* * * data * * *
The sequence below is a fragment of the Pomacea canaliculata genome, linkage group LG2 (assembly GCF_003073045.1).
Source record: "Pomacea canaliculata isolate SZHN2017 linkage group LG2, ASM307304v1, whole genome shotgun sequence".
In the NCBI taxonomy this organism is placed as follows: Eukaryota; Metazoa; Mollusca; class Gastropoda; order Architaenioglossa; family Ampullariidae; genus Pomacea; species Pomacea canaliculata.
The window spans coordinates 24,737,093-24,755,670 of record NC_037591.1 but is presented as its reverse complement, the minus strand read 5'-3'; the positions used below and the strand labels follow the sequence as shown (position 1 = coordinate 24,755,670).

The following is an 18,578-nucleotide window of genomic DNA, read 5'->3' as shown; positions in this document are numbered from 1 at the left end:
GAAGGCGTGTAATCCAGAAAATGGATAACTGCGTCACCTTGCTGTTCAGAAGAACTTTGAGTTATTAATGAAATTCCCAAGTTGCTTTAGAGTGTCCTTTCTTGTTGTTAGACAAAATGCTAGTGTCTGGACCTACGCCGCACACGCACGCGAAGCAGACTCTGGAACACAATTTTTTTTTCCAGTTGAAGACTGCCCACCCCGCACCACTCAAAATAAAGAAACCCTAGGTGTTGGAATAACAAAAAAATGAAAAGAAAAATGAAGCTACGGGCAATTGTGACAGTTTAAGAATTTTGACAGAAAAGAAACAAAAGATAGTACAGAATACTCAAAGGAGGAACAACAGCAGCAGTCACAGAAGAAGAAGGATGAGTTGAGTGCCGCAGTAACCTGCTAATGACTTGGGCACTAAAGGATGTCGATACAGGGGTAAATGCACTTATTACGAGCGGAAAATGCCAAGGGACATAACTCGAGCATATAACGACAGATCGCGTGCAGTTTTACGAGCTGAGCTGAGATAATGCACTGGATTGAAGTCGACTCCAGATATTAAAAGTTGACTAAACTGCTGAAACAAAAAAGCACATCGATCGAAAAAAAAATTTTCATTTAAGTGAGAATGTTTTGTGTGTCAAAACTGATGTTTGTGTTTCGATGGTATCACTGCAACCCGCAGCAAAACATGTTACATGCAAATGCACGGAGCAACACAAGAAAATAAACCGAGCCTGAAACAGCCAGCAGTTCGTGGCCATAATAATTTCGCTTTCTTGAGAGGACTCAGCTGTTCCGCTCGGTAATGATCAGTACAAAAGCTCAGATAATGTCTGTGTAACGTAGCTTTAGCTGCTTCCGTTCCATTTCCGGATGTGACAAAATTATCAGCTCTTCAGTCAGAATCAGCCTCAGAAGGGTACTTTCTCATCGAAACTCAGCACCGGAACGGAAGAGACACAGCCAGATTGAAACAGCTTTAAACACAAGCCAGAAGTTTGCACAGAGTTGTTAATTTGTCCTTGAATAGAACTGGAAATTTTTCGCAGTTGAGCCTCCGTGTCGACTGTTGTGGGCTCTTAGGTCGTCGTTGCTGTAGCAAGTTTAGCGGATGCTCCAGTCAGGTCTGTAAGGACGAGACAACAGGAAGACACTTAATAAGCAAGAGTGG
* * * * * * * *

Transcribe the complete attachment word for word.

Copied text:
The sequence below is a fragment of the Pomacea canaliculata genome, linkage group LG2 (assembly GCF_003073045.1).
Source record: "Pomacea canaliculata isolate SZHN2017 linkage group LG2, ASM307304v1, whole genome shotgun sequence".
In the NCBI taxonomy this organism is placed as follows: Eukaryota; Metazoa; Mollusca; class Gastropoda; order Architaenioglossa; family Ampullariidae; genus Pomacea; species Pomacea canaliculata.
The window spans coordinates 24,737,093-24,755,670 of record NC_037591.1 but is presented as its reverse complement, the minus strand read 5'-3'; the positions used below and the strand labels follow the sequence as shown (position 1 = coordinate 24,755,670).

The following is an 18,578-nucleotide window of genomic DNA, read 5'->3' as shown; positions in this document are numbered from 1 at the left end:
GAAGGCGTGTAATCCAGAAAATGGATAACTGCGTCACCTTGCTGTTCAGAAGAACTTTGAGTTATTAATGAAATTCCCAAGTTGCTTTAGAGTGTCCTTTCTTGTTGTTAGACAAAATGCTAGTGTCTGGACCTACGCCGCACACGCACGCGAAGCAGACTCTGGAACACAATTTTTTTTTCCAGTTGAAGACTGCCCACCCCGCACCACTCAAAATAAAGAAACCCTAGGTGTTGGAATAACAAAAAAATGAAAAGAAAAATGAAGCTACGGGCAATTGTGACAGTTTAAGAATTTTGACAGAAAAGAAACAAAAGATAGTACAGAATACTCAAAGGAGGAACAACAGCAGCAGTCACAGAAGAAGAAGGATGAGTTGAGTGCCGCAGTAACCTGCTAATGACTTGGGCACTAAAGGATGTCGATACAGGGGTAAATGCACTTATTACGAGCGGAAAATGCCAAGGGACATAACTCGAGCATATAACGACAGATCGCGTGCAGTTTTACGAGCTGAGCTGAGATAATGCACTGGATTGAAGTCGACTCCAGATATTAAAAGTTGACTAAACTGCTGAAACAAAAAAGCACATCGATCGAAAAAAAAATTTTCATTTAAGTGAGAATGTTTTGTGTGTCAAAACTGATGTTTGTGTTTCGATGGTATCACTGCAACCCGCAGCAAAACATGTTACATGCAAATGCACGGAGCAACACAAGAAAATAAACCGAGCCTGAAACAGCCAGCAGTTCGTGGCCATAATAATTTCGCTTTCTTGAGAGGACTCAGCTGTTCCGCTCGGTAATGATCAGTACAAAAGCTCAGATAATGTCTGTGTAACGTAGCTTTAGCTGCTTCCGTTCCATTTCCGGATGTGACAAAATTATCAGCTCTTCAGTCAGAATCAGCCTCAGAAGGGTACTTTCTCATCGAAACTCAGCACCGGAACGGAAGAGACACAGCCAGATTGAAACAGCTTTAAACACAAGCCAGAAGTTTGCACAGAGTTGTTAATTTGTCCTTGAATAGAACTGGAAATTTTTCGCAGTTGAGCCTCCGTGTCGACTGTTGTGGGCTCTTAGGTCGTCGTTGCTGTAGCAAGTTTAGCGGATGCTCCAGTCAGGTCTGTAAGGACGAGACAACAGGAAGACACTTAATAAGCAAGAGTGG